Her industry and innovation statement released on Sunday will save $1 billion over four years by preventing companies with a yearly turnover of $20 billion from accessing the generous research and development tax incentive…
The savings will be used to build 10 innovation precincts modelled on those in California’s Silicon Valley and Italy’s Biella textile district. Each will help direct a total of $236 million in Australian Research Council grants…
Corporations running investment projects worth more than $500 million will be required to produce plans showing how they will give local companies a chance to win contracts.
Note the assumption here: that Government knows better than businesses themselves how to invest their own money in their future. Private investment becomes government grants.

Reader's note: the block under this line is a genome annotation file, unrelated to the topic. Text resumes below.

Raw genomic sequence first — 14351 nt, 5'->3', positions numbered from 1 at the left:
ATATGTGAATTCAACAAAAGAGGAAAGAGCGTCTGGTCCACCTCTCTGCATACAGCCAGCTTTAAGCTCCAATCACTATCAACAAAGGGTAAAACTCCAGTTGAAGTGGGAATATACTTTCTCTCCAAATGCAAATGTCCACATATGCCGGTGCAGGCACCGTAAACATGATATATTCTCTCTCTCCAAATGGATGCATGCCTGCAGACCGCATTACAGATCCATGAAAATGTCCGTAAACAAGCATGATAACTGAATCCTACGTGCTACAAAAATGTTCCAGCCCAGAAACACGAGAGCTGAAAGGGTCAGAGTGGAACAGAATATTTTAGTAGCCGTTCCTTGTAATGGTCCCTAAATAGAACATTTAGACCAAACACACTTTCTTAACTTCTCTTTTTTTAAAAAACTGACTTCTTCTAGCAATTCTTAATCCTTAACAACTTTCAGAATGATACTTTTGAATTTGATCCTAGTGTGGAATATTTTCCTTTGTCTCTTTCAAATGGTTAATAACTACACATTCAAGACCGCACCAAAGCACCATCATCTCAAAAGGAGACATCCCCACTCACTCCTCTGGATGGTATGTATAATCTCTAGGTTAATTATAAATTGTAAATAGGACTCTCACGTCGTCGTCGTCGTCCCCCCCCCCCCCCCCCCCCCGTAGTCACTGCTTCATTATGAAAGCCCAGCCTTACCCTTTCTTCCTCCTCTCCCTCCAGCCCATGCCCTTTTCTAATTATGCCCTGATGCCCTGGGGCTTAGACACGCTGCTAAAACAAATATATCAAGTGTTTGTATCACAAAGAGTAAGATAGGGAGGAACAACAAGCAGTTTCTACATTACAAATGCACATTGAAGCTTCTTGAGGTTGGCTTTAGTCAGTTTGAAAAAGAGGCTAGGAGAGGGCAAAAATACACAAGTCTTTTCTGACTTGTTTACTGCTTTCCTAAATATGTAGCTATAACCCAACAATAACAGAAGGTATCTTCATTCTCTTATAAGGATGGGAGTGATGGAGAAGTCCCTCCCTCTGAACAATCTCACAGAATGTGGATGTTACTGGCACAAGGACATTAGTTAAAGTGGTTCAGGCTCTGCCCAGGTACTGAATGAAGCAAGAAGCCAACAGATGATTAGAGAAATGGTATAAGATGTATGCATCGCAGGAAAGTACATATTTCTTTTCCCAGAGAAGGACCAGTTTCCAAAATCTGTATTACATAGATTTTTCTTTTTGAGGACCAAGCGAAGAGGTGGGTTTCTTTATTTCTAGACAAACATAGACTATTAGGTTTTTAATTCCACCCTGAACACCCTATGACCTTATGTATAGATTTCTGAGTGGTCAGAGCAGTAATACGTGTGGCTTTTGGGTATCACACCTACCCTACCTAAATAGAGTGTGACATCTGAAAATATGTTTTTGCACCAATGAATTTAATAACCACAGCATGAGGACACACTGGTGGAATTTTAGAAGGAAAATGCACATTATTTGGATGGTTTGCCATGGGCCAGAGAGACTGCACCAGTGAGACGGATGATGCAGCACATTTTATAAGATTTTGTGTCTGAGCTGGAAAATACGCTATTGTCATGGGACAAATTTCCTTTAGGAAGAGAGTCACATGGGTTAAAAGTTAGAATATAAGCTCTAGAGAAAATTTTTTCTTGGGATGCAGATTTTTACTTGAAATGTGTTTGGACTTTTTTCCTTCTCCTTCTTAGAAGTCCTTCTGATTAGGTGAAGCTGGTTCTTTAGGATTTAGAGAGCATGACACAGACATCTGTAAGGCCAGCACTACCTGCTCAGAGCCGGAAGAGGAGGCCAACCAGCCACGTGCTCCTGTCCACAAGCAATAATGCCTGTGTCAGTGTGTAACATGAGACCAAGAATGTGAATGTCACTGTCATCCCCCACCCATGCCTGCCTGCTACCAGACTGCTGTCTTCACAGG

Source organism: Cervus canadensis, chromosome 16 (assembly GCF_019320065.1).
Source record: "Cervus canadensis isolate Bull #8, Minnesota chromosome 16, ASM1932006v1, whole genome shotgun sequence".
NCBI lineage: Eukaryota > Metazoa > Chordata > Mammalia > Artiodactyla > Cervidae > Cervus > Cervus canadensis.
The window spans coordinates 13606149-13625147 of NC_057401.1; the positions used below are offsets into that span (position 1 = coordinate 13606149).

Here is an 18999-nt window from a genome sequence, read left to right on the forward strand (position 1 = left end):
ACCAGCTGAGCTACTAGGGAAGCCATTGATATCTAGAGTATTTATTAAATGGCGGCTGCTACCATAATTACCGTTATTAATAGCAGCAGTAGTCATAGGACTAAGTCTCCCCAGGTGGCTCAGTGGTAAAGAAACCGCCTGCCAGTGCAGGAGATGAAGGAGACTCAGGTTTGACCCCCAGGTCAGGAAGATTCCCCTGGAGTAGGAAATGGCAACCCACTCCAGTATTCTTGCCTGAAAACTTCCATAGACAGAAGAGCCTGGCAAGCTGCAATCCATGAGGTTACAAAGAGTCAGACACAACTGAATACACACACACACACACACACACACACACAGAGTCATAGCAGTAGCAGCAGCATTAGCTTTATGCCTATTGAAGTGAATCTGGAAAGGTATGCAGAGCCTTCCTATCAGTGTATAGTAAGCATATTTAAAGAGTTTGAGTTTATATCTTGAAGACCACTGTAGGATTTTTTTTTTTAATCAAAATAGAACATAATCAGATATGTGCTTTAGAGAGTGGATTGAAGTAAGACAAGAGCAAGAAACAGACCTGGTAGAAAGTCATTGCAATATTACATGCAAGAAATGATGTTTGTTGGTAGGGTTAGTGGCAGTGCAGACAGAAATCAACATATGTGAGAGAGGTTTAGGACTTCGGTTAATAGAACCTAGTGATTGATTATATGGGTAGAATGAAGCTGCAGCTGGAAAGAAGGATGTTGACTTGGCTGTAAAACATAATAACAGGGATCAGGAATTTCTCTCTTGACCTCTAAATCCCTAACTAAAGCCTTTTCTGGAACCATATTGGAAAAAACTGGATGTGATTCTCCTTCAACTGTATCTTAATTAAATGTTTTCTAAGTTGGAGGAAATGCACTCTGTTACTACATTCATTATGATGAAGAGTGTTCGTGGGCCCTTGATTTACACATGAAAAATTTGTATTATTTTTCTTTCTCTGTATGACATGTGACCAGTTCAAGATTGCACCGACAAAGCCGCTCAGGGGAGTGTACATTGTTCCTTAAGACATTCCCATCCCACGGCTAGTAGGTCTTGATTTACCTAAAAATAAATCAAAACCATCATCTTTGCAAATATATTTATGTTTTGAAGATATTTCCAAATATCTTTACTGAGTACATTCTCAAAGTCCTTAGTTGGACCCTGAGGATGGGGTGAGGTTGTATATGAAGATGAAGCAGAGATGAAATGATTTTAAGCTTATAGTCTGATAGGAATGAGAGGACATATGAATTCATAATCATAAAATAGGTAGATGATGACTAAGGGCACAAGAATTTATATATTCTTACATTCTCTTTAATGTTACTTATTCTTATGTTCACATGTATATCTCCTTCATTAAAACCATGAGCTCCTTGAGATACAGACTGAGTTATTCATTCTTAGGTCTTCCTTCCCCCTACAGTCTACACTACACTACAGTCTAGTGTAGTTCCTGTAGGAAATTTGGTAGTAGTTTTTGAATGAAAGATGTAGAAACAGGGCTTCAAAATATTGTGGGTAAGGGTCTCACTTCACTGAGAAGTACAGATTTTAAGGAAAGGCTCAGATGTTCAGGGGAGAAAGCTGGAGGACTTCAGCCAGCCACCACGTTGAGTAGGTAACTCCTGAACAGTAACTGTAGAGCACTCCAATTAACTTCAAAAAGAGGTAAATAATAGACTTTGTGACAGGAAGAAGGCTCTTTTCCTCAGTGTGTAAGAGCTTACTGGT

THE federal government’s plan to develop innovation precincts is a great idea but whether it will work is a mystery, says one of Australia’s foremost innovation authorities, Terry Cutler.
“This is great in theory, but it’s a strategy without an implementation plan,” Dr Cutler said.
“I’ve been doing research into such precincts for about five years. I’m a big fan of them.
“But there is no evidence anywhere that can tell us which ones work and why....”
South Australia has been named as hosting one of the first two manufacturing precincts, but a spokesman for Manufacturing, Innovation and Trade minister Tom Kenyon said there had been no consultation with the state government.
He did not know where it would be built or if it would be incorporated into an existing hub.
Another warning sign:
More of that politics of division, this time attacking the very people creating jobs for union members: 
AUSTRALIAN Workers Union boss Paul Howes has sought to rally unions to oppose mining industry leaders he claims are ”corporate robber barons” selling workers down the river…
Mr Howes, the union’s national secretary, will use his opening address to 300 delegates to ridicule former Rio Tinto chief Tom Albanese, Gina Rinehart and Clive Palmer as “titans of industry, who can’t even make a profit in the middle of a resources boom”.